6. Finally, the learned representative of the department contended that since Maruti was the only buyer of Suzuki SKD/CKD Packs and complete vehicles, the price charged could not be said to be the one at which the goods were "ordinarily sold or offered for sale". The respondents contended that the same models of Suzuki cars were marketed in Japan also, though not in very large numbers. The learned representative of the department stated that even so it was a fact that there was no multiplicity of international buyers for the goods. We put the following Supreme Court judgments to the learned representative of the department in which the brand name owner was the sole buyer of the goods and yet the manufacturer's price to the brand name owner was accepted as the basis for assessment so long as the price was a fully commercial one and the dealings were at arm's length : The learned representative of the department stated that the above judgments, as also of the one in Atic Industries' case (paragraph-4 supra), were on valuation under Section 4 of the Central Excises and Salt Act, 1944 while in the present proceedings we are concerned with valuation under Section 14 of the Customs Act, 1962. We find, however, that on the material points : (a) Whether there was mutuality of interest between the buyer and the seller; (b) Whether the price was one at which the goods were ordinarily sold; and the provisions of Section 4 of the Central Excises and Salt Act, 1944 and Section 14 of the Customs Act, 1962 are similar. Both the Acts relate to commodity taxation. There is no reason why the interpretation placed by the Hon'ble Supreme Court on Section 4 of the Central Excises and Salt Act, 1944 should not apply to the materially identical provision of Section 14 of the Customs Act, 1962. For the price to be called the one at which the goods are ordinarily sold, it is not necessary that there should be more than one buyer, what is of essence is whether the dealings between the buyer and the seller are at arm's length and the price is a fully commercial price or not. There is nothing on record to show that dealings between Maruti and Suzuki are not at arm's length or that the price charged by Suzuki from Maruti is not a fully commercial price. Clause 4.03 of the Supply and Purchase Agreement between the two parties states that : "Prices of PARTS shall be the export prices thereof established by SUZUKI, which are subject to such changes or variations as may be made by SUZUKI from time to time by 'SUZUKI's written notice to MARUTI".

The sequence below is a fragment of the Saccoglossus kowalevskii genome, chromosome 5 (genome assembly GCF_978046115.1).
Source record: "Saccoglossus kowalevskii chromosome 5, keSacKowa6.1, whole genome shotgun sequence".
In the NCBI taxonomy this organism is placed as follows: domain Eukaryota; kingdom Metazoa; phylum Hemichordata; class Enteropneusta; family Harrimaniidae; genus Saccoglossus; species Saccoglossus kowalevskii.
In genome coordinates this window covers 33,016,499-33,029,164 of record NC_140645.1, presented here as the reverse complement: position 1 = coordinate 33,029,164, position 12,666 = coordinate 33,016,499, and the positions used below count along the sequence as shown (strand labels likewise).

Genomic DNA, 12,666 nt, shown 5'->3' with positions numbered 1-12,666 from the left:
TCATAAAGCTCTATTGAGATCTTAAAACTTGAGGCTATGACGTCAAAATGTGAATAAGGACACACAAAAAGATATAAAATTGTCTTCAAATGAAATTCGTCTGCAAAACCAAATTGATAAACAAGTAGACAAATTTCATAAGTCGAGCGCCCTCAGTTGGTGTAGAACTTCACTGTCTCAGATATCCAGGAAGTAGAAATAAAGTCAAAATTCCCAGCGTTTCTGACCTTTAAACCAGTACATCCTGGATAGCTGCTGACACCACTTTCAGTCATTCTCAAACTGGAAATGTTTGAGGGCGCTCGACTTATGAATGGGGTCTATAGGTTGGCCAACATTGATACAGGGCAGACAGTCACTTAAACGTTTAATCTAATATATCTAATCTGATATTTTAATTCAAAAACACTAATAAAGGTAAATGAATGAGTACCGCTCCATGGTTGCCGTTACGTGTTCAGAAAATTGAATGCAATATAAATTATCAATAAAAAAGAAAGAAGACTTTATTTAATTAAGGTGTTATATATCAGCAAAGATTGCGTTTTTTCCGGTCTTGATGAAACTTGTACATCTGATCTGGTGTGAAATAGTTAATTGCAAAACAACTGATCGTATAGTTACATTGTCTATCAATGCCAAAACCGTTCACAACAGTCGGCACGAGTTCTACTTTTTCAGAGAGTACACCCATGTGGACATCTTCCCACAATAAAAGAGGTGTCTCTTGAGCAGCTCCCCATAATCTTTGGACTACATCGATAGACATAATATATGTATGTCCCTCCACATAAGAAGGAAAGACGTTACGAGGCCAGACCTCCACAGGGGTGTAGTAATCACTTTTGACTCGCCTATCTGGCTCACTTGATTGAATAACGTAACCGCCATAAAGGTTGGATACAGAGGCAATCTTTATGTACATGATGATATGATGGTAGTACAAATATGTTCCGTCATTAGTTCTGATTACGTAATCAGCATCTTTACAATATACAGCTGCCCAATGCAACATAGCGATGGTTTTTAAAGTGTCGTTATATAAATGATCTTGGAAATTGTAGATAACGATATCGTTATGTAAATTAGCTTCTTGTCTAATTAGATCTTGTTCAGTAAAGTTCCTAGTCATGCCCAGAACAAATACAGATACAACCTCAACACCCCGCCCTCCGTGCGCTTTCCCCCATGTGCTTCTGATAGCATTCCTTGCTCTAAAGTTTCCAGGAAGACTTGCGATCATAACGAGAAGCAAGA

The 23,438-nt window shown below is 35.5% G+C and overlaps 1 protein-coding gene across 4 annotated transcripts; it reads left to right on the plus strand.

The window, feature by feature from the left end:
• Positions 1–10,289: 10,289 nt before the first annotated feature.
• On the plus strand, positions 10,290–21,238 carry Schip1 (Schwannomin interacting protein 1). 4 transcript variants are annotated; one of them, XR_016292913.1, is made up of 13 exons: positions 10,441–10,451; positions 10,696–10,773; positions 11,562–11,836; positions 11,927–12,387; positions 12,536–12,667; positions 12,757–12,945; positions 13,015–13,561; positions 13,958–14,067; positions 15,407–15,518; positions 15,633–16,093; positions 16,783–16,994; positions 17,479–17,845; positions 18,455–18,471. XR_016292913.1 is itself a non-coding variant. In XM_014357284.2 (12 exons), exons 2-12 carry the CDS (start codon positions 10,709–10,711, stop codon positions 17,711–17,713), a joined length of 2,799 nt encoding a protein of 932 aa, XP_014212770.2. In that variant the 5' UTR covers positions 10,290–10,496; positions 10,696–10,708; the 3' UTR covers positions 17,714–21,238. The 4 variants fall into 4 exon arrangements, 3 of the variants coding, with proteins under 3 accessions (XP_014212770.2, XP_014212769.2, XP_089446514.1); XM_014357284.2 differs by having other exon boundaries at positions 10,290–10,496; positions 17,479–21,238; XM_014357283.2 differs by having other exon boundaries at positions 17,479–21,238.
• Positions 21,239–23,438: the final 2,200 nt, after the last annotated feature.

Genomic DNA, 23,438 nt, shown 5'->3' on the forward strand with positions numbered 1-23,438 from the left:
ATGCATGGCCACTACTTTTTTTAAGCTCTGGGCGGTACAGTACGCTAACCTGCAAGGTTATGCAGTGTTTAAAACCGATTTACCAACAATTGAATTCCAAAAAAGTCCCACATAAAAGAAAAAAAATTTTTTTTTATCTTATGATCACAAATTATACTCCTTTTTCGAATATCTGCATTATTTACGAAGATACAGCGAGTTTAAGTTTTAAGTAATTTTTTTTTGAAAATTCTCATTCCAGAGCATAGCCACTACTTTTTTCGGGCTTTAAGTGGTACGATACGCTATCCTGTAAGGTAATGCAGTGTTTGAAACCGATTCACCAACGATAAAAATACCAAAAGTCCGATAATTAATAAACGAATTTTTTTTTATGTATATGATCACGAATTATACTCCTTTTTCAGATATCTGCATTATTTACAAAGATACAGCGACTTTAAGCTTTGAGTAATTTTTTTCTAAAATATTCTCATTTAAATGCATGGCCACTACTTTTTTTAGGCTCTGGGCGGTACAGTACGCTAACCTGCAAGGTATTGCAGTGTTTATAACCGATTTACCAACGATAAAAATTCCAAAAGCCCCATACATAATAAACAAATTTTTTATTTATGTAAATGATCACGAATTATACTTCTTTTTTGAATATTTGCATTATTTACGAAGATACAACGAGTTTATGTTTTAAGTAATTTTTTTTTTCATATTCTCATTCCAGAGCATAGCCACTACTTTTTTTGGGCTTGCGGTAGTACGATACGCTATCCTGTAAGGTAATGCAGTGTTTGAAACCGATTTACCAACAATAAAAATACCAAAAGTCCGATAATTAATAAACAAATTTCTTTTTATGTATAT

The learned representative of the department stated that export prices were settled after negotiations between the two parties. Even so, it does not mean that negotiated prices cease to be commercial prices.
Negotiations have been a part of commercial contracting since time immemorial. Since it has not been shown by the department that Maruti was given some extra - commercial treatment, the price charged has to be treated as the one at which the goods were ordinarily sold or offered for sale.
7. Summing up, we find that Suzuki's price to Maruti fulfilled all the tests laid down in Section 14(1)(a) of the Customs Act, 1962 and, therefore, resort to Section 14(1)(b) and Rule 8 of the Valuation Rules was uncalled for. The 1% loading on account of royalty payment was unjustified since the royalty had nexus with indigenous manufacture of goods and not with the imported goods.
9. While I agree with Brother Rekhi that the Appeal is to be dismissed, I hold that - (a) in the facts and circumstances of the case, Section 14(1)(a) of the Customs Act, 1962 is inapplicable for a determination of the assessable value of the goods in question. I adhere to my views upon interpretation of the aforesaid provision set forth in 1986 (24) ELT 429 -- 1986 (7) ECR 179 (Consolidated Coffee v. Collector of Customs) and the (b) it is only a best judgment assessment under Rule 8 of the Customs Valuation Rules that is possible; (c) even so, a best judgment assessment cannot be arbitrary. It has to take only relevant facts into consideration; (d) the royalty that may become payable for the components, if and when manufactured in India, under the licence agreement, has no nexus or relevance whatsoever to the determination of the assessable value of goods imported even in the case of a best judgment assessment in accordance with Rule 8.